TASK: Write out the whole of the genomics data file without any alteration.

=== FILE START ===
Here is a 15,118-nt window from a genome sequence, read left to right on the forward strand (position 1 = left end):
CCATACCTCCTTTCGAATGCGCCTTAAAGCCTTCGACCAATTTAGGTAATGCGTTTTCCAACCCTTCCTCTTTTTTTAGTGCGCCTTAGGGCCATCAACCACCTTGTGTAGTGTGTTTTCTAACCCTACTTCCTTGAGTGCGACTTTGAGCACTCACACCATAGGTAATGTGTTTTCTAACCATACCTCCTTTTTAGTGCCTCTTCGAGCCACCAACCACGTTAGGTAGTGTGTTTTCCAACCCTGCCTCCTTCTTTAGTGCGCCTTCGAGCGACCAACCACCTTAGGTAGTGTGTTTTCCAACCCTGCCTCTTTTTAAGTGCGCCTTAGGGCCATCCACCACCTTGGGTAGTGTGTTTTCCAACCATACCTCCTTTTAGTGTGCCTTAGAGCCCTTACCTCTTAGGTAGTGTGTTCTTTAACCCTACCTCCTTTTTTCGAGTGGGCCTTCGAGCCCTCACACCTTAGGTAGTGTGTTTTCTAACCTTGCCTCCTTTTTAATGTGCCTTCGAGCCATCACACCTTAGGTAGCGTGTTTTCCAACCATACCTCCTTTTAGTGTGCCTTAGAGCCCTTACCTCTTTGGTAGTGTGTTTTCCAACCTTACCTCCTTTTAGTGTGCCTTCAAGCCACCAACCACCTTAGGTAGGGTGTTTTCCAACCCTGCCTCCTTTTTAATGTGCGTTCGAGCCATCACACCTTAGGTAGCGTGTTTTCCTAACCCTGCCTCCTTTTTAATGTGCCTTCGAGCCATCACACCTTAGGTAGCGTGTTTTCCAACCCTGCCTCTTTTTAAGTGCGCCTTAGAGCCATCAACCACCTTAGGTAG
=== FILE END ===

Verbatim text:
Here is a 15,118-nt window from a genome sequence, read left to right on the forward strand (position 1 = left end):
CCATACCTCCTTTCGAATGCGCCTTAAAGCCTTCGACCAATTTAGGTAATGCGTTTTCCAACCCTTCCTCTTTTTTTAGTGCGCCTTAGGGCCATCAACCACCTTGTGTAGTGTGTTTTCTAACCCTACTTCCTTGAGTGCGACTTTGAGCACTCACACCATAGGTAATGTGTTTTCTAACCATACCTCCTTTTTAGTGCCTCTTCGAGCCACCAACCACGTTAGGTAGTGTGTTTTCCAACCCTGCCTCCTTCTTTAGTGCGCCTTCGAGCGACCAACCACCTTAGGTAGTGTGTTTTCCAACCCTGCCTCTTTTTAAGTGCGCCTTAGGGCCATCCACCACCTTGGGTAGTGTGTTTTCCAACCATACCTCCTTTTAGTGTGCCTTAGAGCCCTTACCTCTTAGGTAGTGTGTTCTTTAACCCTACCTCCTTTTTTCGAGTGGGCCTTCGAGCCCTCACACCTTAGGTAGTGTGTTTTCTAACCTTGCCTCCTTTTTAATGTGCCTTCGAGCCATCACACCTTAGGTAGCGTGTTTTCCAACCATACCTCCTTTTAGTGTGCCTTAGAGCCCTTACCTCTTTGGTAGTGTGTTTTCCAACCTTACCTCCTTTTAGTGTGCCTTCAAGCCACCAACCACCTTAGGTAGGGTGTTTTCCAACCCTGCCTCCTTTTTAATGTGCGTTCGAGCCATCACACCTTAGGTAGCGTGTTTTCCTAACCCTGCCTCCTTTTTAATGTGCCTTCGAGCCATCACACCTTAGGTAGCGTGTTTTCCAACCCTGCCTCTTTTTAAGTGCGCCTTAGAGCCATCAACCACCTTAGGTAG